• Also, don't complain if he is late for dinner. Count this as a minor problem when compared with what he might have gone through that day.
  • Don't allow the children to rush at him with problems or requests. Allow them to briefly greet their father but save demands for later.
Have him lean back into a comfortable chair or suggest he lie down in the bedroom. Have a cool or warm drink ready for him. Arrange his pillow and offer to massage his neck and shoulders and take off his shoes. Don't insist on this however. Turn on music if it is one of his pleasures. Speak in a soft, soothing, pleasant voice. Allow him to relax - to unwind.
You may have a dozen things to tell him, but the moment of his arrival is not the time. Let him talk first, then he will be a more responsive listener later.
Never complain if he does not take you out to dinner or to other places of entertainment. Instead, try to understand his world of strain and pressure, his need to be home and to relax. If he is cross or irritable, never fight back. Again, try to understand his world of strain.
Try to make your home a place of peace and order where your husband can renew himself in body and spirit. Then add to this the application of all the principles of Fascinating Womanhood and your husband will want to come home. He will rather be with you than with anyone else in the world and will spend whatever time he can possibly spare with you. Try living all of these rules for his homecoming and see what happens. This is the way to bring a man home to your side, not by pressure, persuasion or moral obligation.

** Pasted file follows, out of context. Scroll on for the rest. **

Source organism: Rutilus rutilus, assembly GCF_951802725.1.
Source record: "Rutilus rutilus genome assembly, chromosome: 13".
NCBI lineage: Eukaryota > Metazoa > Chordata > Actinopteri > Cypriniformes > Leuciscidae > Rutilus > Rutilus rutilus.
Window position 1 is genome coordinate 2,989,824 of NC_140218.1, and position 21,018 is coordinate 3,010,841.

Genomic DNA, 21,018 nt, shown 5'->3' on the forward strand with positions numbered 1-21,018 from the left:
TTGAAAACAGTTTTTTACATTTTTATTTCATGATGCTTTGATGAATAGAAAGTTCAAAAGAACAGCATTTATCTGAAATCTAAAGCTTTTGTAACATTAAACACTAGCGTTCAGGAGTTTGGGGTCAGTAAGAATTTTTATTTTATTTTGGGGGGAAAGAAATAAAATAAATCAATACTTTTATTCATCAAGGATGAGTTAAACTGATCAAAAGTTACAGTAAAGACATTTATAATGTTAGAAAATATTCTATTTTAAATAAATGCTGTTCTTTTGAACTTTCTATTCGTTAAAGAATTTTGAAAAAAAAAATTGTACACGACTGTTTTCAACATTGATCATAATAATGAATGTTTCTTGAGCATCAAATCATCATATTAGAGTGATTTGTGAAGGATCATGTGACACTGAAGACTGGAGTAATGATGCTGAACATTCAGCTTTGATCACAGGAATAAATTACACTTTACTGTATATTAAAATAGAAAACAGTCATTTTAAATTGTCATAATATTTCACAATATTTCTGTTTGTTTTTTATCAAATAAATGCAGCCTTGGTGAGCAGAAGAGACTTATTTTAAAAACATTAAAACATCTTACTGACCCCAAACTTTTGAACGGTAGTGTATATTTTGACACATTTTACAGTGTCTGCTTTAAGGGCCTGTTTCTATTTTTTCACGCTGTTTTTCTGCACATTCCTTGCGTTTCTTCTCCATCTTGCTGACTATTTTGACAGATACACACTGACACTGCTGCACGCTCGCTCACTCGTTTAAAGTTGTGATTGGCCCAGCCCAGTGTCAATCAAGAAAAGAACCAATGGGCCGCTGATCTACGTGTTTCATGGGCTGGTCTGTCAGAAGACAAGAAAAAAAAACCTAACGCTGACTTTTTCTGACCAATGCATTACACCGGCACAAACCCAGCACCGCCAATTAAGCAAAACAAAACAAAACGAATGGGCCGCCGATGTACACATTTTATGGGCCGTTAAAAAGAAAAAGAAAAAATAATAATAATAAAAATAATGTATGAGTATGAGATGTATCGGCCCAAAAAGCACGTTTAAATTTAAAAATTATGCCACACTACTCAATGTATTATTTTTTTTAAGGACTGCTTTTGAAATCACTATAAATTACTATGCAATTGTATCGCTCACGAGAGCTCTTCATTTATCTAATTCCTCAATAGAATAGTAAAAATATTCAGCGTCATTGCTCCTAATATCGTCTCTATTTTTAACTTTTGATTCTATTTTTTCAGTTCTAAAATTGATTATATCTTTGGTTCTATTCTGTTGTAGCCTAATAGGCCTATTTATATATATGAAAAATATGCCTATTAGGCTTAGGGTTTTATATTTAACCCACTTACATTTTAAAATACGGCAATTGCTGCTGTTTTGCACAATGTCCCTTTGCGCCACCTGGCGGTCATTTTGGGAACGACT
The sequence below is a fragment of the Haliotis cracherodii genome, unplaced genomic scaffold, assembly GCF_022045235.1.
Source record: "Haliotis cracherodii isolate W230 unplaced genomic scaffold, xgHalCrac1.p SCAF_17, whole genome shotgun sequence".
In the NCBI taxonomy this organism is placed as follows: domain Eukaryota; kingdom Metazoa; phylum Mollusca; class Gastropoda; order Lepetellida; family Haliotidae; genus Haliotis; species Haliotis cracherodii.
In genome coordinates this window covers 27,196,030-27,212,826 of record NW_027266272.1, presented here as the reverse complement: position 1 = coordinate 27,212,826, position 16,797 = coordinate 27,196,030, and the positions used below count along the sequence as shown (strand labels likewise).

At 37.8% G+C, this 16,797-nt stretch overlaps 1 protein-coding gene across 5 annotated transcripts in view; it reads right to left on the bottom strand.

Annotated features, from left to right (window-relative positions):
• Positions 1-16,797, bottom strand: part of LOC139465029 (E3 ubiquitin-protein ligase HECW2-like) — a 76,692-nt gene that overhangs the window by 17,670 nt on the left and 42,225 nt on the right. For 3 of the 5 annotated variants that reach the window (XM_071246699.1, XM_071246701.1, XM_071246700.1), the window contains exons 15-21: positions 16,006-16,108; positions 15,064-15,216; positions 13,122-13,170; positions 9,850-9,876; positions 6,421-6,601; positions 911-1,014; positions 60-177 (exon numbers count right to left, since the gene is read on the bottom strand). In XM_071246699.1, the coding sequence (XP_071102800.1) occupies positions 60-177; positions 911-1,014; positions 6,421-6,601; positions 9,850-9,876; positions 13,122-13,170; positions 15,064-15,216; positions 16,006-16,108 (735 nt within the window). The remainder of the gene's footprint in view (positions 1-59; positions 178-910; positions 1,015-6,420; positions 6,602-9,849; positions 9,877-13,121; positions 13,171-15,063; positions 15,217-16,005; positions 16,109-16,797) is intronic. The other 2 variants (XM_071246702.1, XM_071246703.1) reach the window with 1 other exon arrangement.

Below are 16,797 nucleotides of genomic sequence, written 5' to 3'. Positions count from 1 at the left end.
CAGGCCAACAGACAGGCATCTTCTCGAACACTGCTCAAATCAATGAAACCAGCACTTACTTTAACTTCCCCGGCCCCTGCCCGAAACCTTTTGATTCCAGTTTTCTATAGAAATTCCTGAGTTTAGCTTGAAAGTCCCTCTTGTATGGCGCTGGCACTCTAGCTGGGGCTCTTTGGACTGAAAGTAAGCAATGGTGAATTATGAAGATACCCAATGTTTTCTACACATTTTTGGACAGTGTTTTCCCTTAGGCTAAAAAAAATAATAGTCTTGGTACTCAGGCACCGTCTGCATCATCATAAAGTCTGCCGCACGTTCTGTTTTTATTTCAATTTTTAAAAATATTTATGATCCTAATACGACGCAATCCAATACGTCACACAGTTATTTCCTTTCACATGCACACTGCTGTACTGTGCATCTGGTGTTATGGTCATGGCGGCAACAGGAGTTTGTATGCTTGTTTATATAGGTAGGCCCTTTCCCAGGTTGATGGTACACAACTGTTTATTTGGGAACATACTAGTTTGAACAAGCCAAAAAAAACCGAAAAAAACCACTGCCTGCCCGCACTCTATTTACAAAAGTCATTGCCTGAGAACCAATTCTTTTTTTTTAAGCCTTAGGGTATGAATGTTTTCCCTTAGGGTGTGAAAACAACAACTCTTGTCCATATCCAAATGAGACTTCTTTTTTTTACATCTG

(Helen B. Andelin's Fascinating Womanhood, published by Pacific Press in 1965)

How do you rate? 


  1. wow! Bold post! what a reality check to how far society has come! One could easily rant and rave about the audacity this book has, but on a reasonable level the points this post makes could help both man and woman lives happier. I could absolutely see that marriage would succeed if both parties took steps to form a cohesive life with these tips. I would like to see a new age version of this article. I would recommend other readers to be open minded to how valuable some of this info is and would be to a working household in this day in age.

    1. Hmm.. what would the modern day version of this look like? The typical dad is no longer the single supporter of the family, so mom comes home from work too. Probably becomes more of a balance where the rules above apply more to both!

  2. I'm chuckling at the fact that I have done most of these things our entire marriage. Maybe that's why we're at 32 years together and still crazy in love? Yep. We are freaks. And I wouldn't have it any other way. :)

  3. Fascinating Womanhood is an amazing book. I highly recommend it to anyone who wants a truly amazing marriage :)

    I'm a 29 year old atheist. We're not all feminists...

  4. Great book, I actually picked one up years ago from an estate sell.
    Life can be great when we put aside our selfish desires and look for what we can do to improve things for the " team".

    Being my husbands helpmate is both a privilege and a pleasure.

    I ' be been there done that , it helps and one can appreciate the other.

    Remain thankful for all things and living within your means.

    Life is to short not to enjoy!